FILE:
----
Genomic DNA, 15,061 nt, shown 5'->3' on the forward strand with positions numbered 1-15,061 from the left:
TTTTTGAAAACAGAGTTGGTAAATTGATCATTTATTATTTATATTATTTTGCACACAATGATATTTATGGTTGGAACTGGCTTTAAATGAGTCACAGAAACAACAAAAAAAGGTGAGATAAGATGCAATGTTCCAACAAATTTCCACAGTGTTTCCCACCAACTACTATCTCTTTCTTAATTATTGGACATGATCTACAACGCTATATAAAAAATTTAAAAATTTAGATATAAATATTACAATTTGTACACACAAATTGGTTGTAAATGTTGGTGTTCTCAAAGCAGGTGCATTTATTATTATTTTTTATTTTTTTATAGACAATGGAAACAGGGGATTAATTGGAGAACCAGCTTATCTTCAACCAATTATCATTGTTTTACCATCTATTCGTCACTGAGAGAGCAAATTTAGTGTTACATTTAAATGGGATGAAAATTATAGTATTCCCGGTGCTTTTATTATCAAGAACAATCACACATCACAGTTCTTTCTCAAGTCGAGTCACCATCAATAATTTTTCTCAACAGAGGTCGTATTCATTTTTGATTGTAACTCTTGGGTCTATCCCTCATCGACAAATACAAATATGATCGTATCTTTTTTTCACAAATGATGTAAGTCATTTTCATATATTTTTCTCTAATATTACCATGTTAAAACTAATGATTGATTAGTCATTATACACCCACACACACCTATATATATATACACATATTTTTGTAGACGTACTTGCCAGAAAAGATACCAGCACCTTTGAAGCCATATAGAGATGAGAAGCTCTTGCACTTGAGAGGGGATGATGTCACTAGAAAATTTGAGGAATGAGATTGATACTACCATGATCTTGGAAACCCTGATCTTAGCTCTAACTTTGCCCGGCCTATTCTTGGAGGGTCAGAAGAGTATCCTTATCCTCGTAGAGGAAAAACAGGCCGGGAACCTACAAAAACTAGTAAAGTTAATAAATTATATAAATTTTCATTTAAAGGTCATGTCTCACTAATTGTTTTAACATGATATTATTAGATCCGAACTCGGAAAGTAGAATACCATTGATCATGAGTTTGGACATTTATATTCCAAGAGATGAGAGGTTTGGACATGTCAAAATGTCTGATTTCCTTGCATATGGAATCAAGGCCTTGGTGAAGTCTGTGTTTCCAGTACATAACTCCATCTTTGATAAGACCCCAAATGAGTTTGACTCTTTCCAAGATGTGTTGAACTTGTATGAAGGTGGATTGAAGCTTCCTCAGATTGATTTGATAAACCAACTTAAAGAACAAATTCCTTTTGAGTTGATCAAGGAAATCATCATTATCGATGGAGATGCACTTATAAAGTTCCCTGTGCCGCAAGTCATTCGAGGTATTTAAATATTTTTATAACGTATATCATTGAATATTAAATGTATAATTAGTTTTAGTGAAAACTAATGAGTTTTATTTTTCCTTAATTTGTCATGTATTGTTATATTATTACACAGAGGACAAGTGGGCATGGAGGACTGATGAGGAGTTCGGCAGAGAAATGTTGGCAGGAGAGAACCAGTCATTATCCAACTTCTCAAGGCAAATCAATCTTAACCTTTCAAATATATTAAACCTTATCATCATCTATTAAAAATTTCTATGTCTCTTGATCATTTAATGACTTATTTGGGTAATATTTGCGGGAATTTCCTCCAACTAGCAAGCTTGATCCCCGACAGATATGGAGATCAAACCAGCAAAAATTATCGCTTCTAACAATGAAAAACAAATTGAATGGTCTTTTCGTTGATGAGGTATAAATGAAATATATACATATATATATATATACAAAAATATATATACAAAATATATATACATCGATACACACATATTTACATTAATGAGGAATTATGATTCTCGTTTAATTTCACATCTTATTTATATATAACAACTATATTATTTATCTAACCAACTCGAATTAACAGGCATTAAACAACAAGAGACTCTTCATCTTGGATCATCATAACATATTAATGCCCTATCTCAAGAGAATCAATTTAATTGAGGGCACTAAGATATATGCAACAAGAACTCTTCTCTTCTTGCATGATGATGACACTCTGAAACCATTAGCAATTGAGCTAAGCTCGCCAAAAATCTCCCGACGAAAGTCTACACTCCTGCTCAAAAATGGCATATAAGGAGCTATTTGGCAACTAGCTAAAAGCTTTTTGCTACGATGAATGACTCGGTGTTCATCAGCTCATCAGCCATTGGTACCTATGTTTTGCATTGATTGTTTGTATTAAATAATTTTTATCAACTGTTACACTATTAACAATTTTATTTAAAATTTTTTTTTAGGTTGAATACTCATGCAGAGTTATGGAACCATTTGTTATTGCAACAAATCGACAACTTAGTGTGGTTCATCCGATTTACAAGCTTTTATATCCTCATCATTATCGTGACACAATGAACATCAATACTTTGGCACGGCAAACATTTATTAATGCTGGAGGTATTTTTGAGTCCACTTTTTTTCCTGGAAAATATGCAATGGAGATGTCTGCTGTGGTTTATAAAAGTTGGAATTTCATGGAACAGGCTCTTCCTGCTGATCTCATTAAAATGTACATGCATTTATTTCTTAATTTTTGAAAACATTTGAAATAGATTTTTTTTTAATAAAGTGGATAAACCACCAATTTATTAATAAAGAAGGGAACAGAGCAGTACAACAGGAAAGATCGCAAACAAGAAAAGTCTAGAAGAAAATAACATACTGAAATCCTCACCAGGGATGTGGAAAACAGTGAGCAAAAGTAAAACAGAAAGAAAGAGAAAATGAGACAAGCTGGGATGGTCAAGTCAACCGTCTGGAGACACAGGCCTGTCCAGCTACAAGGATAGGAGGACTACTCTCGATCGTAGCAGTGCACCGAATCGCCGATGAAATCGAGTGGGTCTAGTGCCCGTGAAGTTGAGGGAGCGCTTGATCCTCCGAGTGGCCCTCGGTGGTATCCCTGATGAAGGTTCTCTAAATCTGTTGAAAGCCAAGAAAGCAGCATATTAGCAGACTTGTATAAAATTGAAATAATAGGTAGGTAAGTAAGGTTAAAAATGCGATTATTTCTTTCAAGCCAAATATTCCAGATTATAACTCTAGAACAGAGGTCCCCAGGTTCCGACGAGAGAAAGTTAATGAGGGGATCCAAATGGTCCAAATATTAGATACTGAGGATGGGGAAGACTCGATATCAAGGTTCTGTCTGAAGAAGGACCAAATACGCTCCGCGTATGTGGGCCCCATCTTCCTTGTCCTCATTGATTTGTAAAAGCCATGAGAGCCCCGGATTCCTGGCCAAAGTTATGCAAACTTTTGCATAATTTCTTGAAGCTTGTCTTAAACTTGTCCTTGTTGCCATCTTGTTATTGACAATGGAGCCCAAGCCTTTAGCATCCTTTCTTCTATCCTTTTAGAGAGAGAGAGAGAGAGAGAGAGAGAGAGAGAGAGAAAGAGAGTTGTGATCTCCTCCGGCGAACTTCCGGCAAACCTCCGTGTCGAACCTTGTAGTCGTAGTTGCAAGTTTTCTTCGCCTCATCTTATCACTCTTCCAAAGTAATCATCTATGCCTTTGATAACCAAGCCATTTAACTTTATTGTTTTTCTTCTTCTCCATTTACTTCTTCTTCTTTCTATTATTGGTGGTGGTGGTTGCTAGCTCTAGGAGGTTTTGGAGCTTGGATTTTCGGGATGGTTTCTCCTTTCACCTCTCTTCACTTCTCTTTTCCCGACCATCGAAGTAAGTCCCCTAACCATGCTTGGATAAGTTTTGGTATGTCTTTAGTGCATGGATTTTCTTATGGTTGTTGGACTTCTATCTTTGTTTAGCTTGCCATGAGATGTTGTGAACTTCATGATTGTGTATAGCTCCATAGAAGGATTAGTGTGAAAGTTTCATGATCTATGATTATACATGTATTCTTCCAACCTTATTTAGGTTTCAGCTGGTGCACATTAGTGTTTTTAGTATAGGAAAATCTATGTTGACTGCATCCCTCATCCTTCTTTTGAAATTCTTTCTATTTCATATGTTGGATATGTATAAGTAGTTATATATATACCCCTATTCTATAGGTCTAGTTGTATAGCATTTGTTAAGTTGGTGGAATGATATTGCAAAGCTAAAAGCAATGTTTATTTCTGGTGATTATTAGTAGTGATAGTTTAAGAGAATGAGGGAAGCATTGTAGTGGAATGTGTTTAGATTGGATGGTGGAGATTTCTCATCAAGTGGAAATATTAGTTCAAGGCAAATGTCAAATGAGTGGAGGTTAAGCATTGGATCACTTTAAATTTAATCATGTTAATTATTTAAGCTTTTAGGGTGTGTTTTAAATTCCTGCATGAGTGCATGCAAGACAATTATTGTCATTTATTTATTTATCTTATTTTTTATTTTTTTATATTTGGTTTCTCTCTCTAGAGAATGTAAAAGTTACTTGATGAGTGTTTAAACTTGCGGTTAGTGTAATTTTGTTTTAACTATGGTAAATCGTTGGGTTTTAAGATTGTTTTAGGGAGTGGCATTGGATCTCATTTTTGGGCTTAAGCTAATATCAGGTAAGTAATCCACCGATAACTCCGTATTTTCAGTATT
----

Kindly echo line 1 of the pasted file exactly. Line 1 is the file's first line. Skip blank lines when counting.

Genomic DNA, 15,061 nt, shown 5'->3' on the forward strand with positions numbered 1-15,061 from the left: